Residents in rural areas face various issues in having access to health services. There are barriers to timely access to services including Pharmacists, limitations on travel distances and out of pocket costs.
Opportunities for Pharmacists in Rural Australia
The RACGP Rural Chair Associate Professor Ayman Shenouda released a statement outlining that “due to resource and staffing constraints, there is a considerable health disparity between urban and more remote communities that must be addressed by both State and Federal Governments.”
In 2019, there was a reported shortage of Pharmacists in hospital and retail roles in both Metropolitan and Regional areas of NSW. This resulted in:
A lack of rural pharmacy job roles being filled which was wide spread across entry level roles up to senior roles
- Government data shows that Pharmacy recruitment was the most difficult in Tasmania, whilst South Australia, Western Australia, Victoria and the Northern Territory also face shortages of Pharmacists
- Despite growing numbers of Pharmacy Graduates and high pharmacist salaries on offer for moving west, unfortunately for rural residents, this has not translated into an increase in rural practitioners filling pharmacy roles
The Australian Government Department of Health reported that in response, $6.9m was invested into the ‘Rural Pharmacy Workforce Programs’ of which were designed and implemented to increase residents in remote and rural areas access to quality pharmacy services whilst supporting and strengthening the rural pharmacy workforce. There is concern for supply vs demand as Australia’s population is growing and ageing, therefore, the demand for Pharmacists continues to rise. The need for Pharmacists in Australia is further outlined by:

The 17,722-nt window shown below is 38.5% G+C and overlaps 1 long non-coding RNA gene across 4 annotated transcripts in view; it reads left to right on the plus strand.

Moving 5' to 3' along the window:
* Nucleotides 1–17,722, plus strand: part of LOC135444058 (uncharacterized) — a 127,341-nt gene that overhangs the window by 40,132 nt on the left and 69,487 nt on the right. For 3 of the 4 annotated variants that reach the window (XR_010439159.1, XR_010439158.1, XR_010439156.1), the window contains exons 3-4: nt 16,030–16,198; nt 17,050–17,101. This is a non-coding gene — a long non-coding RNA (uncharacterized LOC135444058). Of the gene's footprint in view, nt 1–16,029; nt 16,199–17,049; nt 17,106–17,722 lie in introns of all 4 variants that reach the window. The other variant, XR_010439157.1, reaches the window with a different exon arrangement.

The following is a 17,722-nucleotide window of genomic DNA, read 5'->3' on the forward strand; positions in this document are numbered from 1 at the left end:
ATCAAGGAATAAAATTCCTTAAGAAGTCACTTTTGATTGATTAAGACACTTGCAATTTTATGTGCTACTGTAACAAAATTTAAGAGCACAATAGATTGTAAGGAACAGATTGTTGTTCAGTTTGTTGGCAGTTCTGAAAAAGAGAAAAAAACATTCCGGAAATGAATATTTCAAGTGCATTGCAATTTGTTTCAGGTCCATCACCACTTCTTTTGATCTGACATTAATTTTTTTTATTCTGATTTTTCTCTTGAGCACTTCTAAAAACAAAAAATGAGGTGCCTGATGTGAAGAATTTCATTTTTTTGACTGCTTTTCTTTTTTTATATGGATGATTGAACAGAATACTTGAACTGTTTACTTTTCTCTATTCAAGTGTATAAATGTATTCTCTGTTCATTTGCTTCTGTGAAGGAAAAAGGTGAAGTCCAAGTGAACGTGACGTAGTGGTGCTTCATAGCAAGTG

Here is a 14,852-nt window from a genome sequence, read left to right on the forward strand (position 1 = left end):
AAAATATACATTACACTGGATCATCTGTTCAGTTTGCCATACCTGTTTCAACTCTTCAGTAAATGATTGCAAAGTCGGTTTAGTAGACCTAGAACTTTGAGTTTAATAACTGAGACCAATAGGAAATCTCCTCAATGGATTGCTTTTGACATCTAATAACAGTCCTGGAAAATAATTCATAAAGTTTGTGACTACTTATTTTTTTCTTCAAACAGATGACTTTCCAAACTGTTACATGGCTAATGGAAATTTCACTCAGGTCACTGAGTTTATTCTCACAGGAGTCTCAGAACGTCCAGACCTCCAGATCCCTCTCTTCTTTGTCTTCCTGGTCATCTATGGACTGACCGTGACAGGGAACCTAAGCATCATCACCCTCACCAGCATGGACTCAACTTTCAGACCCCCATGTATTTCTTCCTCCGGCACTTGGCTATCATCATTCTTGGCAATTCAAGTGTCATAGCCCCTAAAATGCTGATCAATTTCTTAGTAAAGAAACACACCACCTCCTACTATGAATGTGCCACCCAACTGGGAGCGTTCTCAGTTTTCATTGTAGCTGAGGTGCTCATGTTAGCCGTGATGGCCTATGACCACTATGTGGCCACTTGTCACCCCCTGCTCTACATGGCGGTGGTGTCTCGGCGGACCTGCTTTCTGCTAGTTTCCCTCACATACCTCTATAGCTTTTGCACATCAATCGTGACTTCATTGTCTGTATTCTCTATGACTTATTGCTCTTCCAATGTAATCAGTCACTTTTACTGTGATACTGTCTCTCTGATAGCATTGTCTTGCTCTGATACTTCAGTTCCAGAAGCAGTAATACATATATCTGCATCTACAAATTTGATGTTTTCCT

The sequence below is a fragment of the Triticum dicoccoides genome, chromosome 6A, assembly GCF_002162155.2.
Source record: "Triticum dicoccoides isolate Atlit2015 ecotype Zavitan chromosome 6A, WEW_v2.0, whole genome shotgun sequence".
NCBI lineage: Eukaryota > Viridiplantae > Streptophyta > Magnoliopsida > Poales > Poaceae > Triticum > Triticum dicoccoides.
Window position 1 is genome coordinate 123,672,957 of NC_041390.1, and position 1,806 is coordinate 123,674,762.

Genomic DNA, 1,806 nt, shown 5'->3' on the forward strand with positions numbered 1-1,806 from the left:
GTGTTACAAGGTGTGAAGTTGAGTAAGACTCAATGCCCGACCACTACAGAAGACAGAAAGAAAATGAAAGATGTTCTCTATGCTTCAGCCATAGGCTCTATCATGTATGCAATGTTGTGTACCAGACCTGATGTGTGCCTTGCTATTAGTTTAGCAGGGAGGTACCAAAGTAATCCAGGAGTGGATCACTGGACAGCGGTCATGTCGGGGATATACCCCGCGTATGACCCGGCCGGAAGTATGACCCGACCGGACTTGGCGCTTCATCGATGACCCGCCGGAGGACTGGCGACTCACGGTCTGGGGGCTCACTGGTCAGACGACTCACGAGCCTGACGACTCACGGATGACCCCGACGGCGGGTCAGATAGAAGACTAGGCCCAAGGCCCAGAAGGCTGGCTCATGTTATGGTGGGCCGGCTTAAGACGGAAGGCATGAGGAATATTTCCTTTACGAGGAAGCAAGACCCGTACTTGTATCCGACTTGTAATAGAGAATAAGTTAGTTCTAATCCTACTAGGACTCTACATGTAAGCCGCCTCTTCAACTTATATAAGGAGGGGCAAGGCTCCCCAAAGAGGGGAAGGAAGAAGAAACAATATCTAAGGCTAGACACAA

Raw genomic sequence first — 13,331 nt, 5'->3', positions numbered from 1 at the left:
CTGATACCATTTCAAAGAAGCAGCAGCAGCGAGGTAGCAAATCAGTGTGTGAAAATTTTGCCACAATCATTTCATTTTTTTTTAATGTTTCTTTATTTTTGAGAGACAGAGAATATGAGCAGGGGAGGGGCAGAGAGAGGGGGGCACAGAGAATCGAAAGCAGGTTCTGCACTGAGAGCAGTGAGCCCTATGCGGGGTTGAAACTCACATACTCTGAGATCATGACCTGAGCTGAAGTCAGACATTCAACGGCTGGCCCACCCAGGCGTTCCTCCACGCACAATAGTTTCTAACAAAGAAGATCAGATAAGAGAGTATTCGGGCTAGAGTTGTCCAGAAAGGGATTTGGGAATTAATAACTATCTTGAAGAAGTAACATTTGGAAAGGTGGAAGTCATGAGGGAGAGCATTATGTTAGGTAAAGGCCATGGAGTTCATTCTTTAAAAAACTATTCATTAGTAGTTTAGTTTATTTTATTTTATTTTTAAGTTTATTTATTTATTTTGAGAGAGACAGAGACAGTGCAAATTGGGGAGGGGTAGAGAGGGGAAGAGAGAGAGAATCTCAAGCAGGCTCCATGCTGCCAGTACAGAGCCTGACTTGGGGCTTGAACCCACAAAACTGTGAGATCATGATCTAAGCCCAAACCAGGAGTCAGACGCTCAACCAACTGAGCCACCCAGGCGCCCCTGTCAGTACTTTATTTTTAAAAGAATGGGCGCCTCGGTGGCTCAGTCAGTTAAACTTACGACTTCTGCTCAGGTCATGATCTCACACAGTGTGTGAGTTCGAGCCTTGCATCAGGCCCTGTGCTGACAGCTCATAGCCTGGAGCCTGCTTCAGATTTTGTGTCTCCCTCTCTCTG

To see one of our previous articles about what employers look for in Pharmacy Graduates see here.
Rural and remote residents face decreased access to health searches including pharmacy services with a maldistribution of the health workforce. This highlights the challenges rural and remote health services face in providing services to populations with lower health literacy, socioeconomic status and higher rates of chronic disease. There is a great need for further incentives for health professionals to undertake rural and remote roles to ensure quality health outcomes for those in need.
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